Heavy and contentious words already, but well in line with the basic facts about learning and inference discovered by the pioneers of statistical learning theory: as long as one’s theory remains fully deterministic and one’s reasoning fully deductive, one must place absolute faith in experience (which, to wit, experience tells us is unreliable) and meaningfully eliminate hypotheses slowly, if ever. Abductive inference, not deductive, forms the core of real-world scientific reasoning, and one is reminded of Broad’s calling inductive reasoning, “the glory of Science” and yet “the scandal of Philosophy”. Having adopted abduction of inferred models, subject to revision, we can now justify those inferences much better than we could when philosophers talked of inductive reasoning about the certain truth or falsity of propositions. Churchland continues into territory even surer to arouse controversy, among the public if not among professional scientists or philosophers:
But this [revision to Popper given above] won’t draw the required distinction either, even if we let go of the requirement of decisive refutability for generalized hypotheses. The problem is that presumptive metaphysics can also creep into our habits of perceptual judgment, as when an unquestioning devout sincerely avers, “I feel God’s disapproval” or “I see God’s happiness,” when the rest of us would simply say, “I feel guilty” or “I see a glorious sunset.” This possibility is not just a philosopher’s a priori complaint: millions of religious people reflexively approach the perceivable world with precisely the sorts of metaphysical concepts just cited.
Throughout this latter portion of the book, Churchland takes numerous other shots at superstition, religion, model-theoretic philosophical theories of semantics, non-natural normativity, and various other forms of belief in the spooky and weird (whatever joke I may appear to be making here is paraphrased straight from Churchland’s own views). Regarding the last item on the list in particular, Churchland does indeed take an explicit stand in favor of naturalizing normative rationality via Second-Level Learning:
Since we cannot derive an “ought” from an “is,” continues the objection, any descriptive account of the de facto operations of a brain must be strictly irrelevant to the question of how our representational states can be justified, and to the question of how a rational brain ought to conduct its cognitive affairs. … An immediate riposte points out that our normative convictions in any domain always have systematic factual presuppositions about the nature of that domain. … A second riposte points out that a deeper descriptive appreciation of how the cognitive machinery of a normal or typical brain actually functions, so as to represent the world, is likely to give us a much deeper insight into the manifold ways in which it can occasionally fail to function to our representational advantage, and a deeper insight into what optimal functioning might amount to.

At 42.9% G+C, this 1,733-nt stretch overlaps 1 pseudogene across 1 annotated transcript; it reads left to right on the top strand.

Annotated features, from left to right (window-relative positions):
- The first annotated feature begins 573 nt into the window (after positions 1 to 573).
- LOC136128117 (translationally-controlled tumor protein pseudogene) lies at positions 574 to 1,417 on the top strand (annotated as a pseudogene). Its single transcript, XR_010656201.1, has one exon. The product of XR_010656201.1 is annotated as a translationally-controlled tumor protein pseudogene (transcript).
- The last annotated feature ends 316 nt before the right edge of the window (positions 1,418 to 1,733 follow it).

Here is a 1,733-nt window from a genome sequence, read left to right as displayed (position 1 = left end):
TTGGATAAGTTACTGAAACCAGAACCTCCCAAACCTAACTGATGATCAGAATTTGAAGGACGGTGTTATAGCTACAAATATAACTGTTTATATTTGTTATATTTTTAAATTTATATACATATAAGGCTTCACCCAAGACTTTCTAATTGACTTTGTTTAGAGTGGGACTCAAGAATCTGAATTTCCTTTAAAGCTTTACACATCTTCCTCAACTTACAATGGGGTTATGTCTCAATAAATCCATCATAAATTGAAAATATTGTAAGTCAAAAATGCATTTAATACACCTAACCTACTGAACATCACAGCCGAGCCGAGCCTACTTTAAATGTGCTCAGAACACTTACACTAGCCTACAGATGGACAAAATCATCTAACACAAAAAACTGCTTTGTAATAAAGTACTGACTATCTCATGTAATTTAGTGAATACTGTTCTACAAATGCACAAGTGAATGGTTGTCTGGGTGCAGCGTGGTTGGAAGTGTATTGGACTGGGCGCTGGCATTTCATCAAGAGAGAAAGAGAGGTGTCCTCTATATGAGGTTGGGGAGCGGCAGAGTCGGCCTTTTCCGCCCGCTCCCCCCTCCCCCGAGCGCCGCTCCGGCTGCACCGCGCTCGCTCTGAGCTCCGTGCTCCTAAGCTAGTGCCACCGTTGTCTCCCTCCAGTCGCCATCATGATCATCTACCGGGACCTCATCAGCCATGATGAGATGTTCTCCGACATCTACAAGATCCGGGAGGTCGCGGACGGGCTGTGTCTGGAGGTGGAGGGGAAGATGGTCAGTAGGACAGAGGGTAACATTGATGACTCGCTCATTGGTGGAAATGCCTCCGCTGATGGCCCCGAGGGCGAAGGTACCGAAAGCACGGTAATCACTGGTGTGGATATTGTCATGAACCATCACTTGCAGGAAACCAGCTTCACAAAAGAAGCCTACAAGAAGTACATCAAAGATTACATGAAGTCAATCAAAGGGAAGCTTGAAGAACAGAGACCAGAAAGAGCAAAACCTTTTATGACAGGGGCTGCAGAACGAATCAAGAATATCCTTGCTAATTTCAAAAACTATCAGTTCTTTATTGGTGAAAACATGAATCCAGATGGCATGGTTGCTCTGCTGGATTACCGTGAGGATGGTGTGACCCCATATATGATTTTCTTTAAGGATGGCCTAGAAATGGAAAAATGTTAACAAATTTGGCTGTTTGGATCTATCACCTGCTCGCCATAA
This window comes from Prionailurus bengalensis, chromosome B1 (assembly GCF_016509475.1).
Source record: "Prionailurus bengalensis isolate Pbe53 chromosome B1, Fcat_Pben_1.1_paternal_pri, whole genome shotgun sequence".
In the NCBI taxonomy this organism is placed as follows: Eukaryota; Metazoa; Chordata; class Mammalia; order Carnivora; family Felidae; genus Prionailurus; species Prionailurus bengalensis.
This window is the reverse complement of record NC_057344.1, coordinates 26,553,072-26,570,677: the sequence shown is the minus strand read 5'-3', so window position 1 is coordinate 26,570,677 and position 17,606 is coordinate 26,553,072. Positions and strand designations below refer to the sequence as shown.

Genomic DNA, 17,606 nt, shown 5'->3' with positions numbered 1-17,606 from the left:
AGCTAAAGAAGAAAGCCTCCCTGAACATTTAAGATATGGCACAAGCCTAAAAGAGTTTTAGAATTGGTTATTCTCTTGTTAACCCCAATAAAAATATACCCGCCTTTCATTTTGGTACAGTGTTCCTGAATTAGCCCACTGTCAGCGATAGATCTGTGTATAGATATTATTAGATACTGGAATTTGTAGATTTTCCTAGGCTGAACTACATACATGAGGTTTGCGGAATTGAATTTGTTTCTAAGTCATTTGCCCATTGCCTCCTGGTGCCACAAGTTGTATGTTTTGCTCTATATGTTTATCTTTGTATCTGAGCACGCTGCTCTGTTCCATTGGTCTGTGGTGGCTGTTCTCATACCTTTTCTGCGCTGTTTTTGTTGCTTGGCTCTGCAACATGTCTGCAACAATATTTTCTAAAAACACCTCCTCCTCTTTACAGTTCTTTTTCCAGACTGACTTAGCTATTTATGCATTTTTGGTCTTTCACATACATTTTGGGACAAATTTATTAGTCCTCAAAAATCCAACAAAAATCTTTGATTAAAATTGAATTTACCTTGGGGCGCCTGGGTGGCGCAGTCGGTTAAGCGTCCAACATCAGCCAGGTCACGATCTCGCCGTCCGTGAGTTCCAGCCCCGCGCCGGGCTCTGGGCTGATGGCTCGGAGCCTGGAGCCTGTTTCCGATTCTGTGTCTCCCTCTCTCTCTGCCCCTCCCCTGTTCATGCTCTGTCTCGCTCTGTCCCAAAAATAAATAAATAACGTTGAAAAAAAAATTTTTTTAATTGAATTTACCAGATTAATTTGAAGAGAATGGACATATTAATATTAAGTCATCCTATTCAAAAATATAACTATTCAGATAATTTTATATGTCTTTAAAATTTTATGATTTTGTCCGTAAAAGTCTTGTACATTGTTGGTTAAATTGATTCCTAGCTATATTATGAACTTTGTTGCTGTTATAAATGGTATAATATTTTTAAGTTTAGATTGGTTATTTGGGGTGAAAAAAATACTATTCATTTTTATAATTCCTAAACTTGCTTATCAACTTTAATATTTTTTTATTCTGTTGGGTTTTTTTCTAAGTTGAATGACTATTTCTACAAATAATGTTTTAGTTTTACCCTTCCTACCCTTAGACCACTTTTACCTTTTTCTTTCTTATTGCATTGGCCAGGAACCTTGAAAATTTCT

This objection to the “is-ought gap” should be happily received by cognitive scientists everywhere: it is certainly impossible to prove that an algorithm solves a given problem optimally, or even approximately, when we do not know what the problem is. What certain schools of thinking about rationality tend to fail to appreciate is that, particularly when dealing with highly constrained problems of abductive reasoning, we also cannot prove that a certain algorithm is very bad (in failing to approximate or approach an optimal solution, even in the limit of increasing resources) without knowing what the problem to be solved actually is.
Churchland backs up these ideas with a cogent analogy:
Imagine now a possible eighteenth century complaint, raised just as microbiology and biochemistry were getting started, that such descriptive scientific undertakings were strictly speaking a waste of our time, at least where normative matters such as Health are concerned, a complaint based on the ‘principle’ that “you can’t derive an ought from an is.” … Our subsequent appreciation of the various viral and bacteriological origins of the pantheon of diseases that plague us, of the operations of the immune system, and of the endless sorts of degenerative conditions that undermine our normal metabolic functions, gave us an unprecedented insight into the underlying nature of Health and its many manipulable dimensions. Our normative wisdom increased a thousand-fold, and not just concerning means-to-ends, but concerning the identity and nature of the ’ultimate’ ends themselves.
… The nature of Rationality, in sum, is something we humans have only just begun to penetrate, and the cognitive neurosciences are sure to play a central role in advancing our normative as well as our descriptive understanding, just as in the prior case of Health.
How, then, does Second-Level Learning proceed in the actual, physical brain?
Here the issue is whether the acquired structure of one of our maps mirrors in some way (that is, whether it is homomorphic with) some substructure of the second map under consideration. Is the first map, perhaps, simply a more familiar and more parochial version of a smallish part of the larger and more encompassing second map?